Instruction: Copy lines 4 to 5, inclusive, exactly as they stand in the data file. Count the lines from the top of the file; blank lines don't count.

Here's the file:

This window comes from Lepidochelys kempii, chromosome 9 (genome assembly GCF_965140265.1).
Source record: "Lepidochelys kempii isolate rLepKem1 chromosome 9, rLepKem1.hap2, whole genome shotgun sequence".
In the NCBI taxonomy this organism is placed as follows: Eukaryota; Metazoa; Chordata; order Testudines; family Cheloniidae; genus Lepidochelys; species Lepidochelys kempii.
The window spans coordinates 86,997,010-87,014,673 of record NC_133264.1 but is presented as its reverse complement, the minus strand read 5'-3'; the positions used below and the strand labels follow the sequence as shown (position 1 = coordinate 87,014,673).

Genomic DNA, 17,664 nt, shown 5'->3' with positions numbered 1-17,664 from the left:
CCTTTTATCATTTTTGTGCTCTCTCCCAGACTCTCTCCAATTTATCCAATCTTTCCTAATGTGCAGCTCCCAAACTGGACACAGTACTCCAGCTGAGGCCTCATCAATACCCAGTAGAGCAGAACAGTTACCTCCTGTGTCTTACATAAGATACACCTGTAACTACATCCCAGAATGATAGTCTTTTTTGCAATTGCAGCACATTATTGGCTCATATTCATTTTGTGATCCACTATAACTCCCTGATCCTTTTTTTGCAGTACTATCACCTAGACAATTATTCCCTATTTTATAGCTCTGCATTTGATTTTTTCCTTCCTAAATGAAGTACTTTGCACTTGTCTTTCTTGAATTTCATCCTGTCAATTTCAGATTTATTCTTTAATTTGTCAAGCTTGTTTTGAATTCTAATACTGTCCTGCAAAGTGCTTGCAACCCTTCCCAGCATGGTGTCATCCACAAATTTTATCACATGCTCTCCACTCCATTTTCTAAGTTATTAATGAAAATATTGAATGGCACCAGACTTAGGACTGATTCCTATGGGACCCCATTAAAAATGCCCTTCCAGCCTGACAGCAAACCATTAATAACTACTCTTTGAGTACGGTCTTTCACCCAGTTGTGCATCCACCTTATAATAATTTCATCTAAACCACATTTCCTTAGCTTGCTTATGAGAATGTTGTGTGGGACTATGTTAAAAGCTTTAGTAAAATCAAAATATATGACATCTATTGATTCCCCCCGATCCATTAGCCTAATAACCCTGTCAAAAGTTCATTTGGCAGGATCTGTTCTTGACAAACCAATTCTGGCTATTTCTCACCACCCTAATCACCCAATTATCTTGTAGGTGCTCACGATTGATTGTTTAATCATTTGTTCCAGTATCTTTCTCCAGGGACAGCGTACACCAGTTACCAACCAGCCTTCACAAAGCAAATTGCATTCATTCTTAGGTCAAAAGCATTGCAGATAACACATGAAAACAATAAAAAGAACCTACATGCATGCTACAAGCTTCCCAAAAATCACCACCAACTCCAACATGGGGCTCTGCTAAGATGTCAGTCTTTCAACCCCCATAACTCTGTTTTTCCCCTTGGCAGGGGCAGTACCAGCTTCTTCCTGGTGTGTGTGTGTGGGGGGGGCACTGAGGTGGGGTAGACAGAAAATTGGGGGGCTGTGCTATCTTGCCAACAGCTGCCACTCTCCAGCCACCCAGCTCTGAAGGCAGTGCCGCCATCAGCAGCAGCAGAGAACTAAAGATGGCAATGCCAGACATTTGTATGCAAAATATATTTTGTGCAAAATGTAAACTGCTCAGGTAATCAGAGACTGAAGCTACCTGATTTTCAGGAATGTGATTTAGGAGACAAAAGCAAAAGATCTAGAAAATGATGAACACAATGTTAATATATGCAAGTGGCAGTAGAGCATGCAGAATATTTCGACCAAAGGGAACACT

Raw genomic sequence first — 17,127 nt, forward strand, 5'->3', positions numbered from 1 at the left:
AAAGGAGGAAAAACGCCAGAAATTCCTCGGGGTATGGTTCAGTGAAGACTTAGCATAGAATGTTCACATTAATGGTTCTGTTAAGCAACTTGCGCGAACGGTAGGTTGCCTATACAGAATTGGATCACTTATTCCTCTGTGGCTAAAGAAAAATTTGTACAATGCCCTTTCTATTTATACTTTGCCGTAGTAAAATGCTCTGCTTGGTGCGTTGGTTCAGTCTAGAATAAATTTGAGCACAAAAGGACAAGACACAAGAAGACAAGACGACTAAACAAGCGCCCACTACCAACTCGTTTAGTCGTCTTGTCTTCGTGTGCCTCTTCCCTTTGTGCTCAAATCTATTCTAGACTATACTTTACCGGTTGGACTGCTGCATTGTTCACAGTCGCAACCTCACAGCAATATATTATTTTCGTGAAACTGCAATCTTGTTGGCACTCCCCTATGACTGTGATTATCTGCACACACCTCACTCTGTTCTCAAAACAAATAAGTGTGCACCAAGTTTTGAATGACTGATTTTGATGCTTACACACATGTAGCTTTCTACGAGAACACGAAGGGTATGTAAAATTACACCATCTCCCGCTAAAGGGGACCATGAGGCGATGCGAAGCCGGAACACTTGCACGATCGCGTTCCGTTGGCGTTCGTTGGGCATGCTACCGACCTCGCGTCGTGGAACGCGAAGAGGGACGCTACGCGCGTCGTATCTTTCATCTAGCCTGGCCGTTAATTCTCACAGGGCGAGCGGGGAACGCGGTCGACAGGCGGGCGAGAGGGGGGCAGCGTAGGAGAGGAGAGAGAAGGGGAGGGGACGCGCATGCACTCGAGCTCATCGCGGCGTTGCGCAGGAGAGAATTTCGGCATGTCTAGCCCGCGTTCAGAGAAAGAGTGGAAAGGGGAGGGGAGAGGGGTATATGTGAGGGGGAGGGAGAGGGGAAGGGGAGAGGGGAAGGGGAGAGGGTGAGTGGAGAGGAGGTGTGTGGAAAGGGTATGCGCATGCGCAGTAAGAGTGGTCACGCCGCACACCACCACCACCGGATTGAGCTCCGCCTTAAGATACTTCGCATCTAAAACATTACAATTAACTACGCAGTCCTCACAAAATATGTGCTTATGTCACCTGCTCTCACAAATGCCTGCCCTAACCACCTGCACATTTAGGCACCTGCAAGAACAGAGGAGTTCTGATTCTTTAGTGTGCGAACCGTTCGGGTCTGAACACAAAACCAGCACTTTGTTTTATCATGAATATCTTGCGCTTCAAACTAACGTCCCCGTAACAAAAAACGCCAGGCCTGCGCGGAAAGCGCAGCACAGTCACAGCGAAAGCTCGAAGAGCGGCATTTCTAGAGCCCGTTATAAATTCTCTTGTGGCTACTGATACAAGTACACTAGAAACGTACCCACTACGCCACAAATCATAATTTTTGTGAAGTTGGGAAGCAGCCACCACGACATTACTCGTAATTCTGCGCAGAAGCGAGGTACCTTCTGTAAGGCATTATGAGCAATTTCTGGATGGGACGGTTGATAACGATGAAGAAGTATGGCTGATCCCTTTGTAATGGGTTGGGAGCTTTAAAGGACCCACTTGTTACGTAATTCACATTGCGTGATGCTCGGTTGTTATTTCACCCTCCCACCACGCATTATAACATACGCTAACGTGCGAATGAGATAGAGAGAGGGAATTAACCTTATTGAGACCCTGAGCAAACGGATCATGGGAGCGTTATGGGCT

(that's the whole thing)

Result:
The window spans coordinates 86,997,010-87,014,673 of record NC_133264.1 but is presented as its reverse complement, the minus strand read 5'-3'; the positions used below and the strand labels follow the sequence as shown (position 1 = coordinate 87,014,673).

Genomic DNA, 17,664 nt, shown 5'->3' with positions numbered 1-17,664 from the left: